Farmer who transported animals too ill to travel is sentenced
18 November 2015A farmer who transported animals that were in considerable pain and too ill to travel has been sentenced.
Robert Sydney Smith of Oakfield Farm, Newton Lane, Tattenhall, was sentenced during a hearing at Chester Crown Court on Thursday.
He was issued with a 12-month conditional discharge and ordered to pay prosecution costs of £350, in additional to statutory court costs bringing the total financial penalty to £500.
During the hearing the judge emphasised that the decision to prosecute had been correctly taken and the sentence reflected Smith’s previous good character and his current financial situation.
The 55-year-old pleaded guilty to one Animal Health offence in a prosecution brought by Cheshire West and Chester Council’s Regulatory Services.
The court heard that in March this year, the Council’s Animal Health team were called by a vet working at Hewitt Abattoir to inspect sheep that had been brought in.
Four sheep were identified as showing lameness; they were unwilling to stand up and in pain. The surroundings of their feet were swollen and red. Their ear tags identified that the sheep had been transported to the site by Smith. Trading Standards were contacted and the vet moved the animals to a separate pen to conduct a full examination.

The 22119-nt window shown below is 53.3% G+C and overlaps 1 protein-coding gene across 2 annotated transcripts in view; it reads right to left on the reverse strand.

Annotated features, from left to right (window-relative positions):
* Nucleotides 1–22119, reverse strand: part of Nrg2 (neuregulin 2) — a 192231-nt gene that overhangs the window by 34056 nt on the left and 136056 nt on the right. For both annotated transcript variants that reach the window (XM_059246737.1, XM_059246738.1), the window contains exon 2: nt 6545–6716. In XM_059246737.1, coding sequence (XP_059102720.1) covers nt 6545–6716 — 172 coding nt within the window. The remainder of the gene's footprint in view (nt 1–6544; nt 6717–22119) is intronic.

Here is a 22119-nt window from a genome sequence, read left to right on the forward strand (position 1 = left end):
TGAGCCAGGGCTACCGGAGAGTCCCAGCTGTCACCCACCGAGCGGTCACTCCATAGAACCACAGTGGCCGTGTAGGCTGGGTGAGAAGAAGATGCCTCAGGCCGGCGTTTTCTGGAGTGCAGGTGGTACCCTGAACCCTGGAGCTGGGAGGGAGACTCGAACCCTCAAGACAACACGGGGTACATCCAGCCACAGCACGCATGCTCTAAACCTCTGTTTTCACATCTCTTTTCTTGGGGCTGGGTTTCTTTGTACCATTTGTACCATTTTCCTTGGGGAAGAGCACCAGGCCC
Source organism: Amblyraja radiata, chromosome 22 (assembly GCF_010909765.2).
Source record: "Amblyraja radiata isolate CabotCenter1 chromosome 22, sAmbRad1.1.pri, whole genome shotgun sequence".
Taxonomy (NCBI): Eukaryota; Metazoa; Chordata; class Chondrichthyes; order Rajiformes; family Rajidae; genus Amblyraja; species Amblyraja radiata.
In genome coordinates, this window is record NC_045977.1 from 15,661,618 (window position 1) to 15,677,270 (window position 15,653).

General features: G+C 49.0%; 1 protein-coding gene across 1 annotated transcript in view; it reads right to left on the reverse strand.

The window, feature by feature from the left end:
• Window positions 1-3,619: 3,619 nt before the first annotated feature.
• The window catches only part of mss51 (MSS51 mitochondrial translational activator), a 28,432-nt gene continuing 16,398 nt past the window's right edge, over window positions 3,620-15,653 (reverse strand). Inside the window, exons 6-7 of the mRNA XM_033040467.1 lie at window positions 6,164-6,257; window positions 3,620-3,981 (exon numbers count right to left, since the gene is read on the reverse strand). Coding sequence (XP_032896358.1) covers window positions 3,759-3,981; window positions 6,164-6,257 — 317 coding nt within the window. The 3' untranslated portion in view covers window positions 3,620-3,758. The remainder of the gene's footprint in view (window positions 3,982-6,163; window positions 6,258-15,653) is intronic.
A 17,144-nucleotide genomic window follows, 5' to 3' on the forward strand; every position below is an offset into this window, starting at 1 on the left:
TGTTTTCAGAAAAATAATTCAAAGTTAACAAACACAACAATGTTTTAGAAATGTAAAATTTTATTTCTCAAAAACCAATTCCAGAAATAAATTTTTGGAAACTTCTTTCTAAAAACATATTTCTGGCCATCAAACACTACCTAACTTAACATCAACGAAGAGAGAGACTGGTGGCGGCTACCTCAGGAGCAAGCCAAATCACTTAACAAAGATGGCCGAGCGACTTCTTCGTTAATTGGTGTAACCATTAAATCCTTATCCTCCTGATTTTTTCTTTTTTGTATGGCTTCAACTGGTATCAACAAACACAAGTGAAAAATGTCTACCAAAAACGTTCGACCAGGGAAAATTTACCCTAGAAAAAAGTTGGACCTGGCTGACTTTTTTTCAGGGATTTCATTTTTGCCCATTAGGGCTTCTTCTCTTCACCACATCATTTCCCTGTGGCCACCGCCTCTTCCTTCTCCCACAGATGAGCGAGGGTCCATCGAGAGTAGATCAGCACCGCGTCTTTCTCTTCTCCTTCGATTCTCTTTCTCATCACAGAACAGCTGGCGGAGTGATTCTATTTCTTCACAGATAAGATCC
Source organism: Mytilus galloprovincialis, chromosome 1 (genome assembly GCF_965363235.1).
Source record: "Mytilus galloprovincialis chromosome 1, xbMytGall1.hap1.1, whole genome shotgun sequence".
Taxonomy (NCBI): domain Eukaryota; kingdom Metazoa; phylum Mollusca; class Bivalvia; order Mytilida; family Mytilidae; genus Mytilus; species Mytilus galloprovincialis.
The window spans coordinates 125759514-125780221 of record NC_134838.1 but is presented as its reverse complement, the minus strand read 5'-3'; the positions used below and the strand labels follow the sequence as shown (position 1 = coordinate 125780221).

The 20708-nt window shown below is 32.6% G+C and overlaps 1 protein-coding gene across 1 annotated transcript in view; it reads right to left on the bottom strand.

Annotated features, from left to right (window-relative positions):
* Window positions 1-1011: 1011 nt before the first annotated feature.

The vet confirmed that the four sheep transported to the abattoir had lesions in their feet, incorrectly trimmed hooves, ulcers and exposure of sensitive soft tissue underneath the sole. Some sheep were using three legs only and, in the vet’s opinion, the animals had been neglected; suffered unnecessary and avoidable pain; and were not fit to transport to the abattoir.
If Smith had followed the correct procedure to get veterinary assistance for the animals at his own farm this would have incurred a cost.
The sheep were filmed to evidence their movement prior to being slaughtered for welfare reasons. The video was shown in court during the hearing.
Cheshire West and Chester Council’s, Head of Place Operations, Maria Byrne, said: “The Council will continue to take action against individuals who flout animal health and welfare rules, which are in place to protect livestock and ensure they are kept to the highest of welfare standards.
“The Council’s Animal Health team works hard to stop this type of situation from happening and to ensure that farming standards are kept to the highest possible level.”